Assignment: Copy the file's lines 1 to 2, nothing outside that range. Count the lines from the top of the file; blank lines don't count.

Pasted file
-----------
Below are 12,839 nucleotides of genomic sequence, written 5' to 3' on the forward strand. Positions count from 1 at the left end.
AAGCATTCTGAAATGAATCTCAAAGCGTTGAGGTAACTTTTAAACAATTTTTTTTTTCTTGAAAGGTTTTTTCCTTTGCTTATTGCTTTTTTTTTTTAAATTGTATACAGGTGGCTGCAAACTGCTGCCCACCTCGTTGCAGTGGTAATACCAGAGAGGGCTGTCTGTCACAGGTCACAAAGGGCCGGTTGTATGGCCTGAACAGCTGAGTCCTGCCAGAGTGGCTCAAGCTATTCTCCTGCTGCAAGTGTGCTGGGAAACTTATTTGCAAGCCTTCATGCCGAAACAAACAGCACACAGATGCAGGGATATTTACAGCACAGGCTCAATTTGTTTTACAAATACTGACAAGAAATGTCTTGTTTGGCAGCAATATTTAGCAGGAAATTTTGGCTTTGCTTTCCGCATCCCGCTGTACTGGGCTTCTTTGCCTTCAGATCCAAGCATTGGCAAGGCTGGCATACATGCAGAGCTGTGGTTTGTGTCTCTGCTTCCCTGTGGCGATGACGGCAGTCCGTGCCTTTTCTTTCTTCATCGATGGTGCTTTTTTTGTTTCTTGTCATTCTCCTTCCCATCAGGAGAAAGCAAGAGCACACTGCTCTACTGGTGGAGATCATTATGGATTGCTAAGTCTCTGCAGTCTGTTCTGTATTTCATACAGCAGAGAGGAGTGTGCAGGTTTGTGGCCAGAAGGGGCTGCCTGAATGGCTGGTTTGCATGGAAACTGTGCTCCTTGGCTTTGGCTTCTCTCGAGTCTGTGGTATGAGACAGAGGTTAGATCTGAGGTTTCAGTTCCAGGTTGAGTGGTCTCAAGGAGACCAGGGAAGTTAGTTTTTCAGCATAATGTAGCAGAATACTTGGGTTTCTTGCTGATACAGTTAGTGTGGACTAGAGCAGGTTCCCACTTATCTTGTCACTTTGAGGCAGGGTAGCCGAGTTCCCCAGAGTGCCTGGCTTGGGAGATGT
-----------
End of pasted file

Below are 12,839 nucleotides of genomic sequence, written 5' to 3' on the forward strand. Positions count from 1 at the left end.
AAGCATTCTGAAATGAATCTCAAAGCGTTGAGGTAACTTTTAAACAATTTTTTTTTTCTTGAAAGGTTTTTTCCTTTGCTTATTGCTTTTTTTTTTTAAATTGTATACAGGTGGCTGCAAACTGCTGCCCACCTCGTTGCAGTGGTAATACCAGAGAGGGCTGTCTGTCACAGGTCACAAAGGGCCGGTTGTATGGCCTGAACAGCTGAGTCCTGCCAGAGTGGCTCAAGCTATTCTCCTGCTGCAAGTGTGCTGGGAAACTTATTTGCAAGCCTTCATGCCGAAACAAACAGCACACAGATGCAGGGATATTTACAGCACAGGCTCAATTTGTTTTACAAATACTGACAAGAAATGTCTTGTTTGGCAGCAATATTTAGCAGGAAATTTTGGCTTTGCTTTCCGCATCCCGCTGTACTGGGCTTCTTTGCCTTCAGATCCAAGCATTGGCAAGGCTGGCATACATGCAGAGCTGTGGTTTGTGTCTCTGCTTCCCTGTGGCGATGACGGCAGTCCGTGCCTTTTCTTTCTTCATCGATGGTGCTTTTTTTGTTTCTTGTCATTCTCCTTCCCATCAGGAGAAAGCAAGAGCACACTGCTCTACTGGTGGAGATCATTATGGATTGCTAAGTCTCTGCAGTCTGTTCTGTATTTCATACAGCAGAGAGGAGTGTGCAGGTTTGTGGCCAGAAGGGGCTGCCTGAATGGCTGGTTTGCATGGAAACTGTGCTCCTTGGCTTTGGCTTCTCTCGAGTCTGTGGTATGAGACAGAGGTTAGATCTGAGGTTTCAGTTCCAGGTTGAGTGGTCTCAAGGAGACCAGGGAAGTTAGTTTTTCAGCATAATGTAGCAGAATACTTGGGTTTCTTGCTGATACAGTTAGTGTGGACTAGAGCAGGTTCCCACTTATCTTGTCACTTTGAGGCAGGGTAGCCGAGTTCCCCAGAGTGCCTGGCTTGGGAGATGT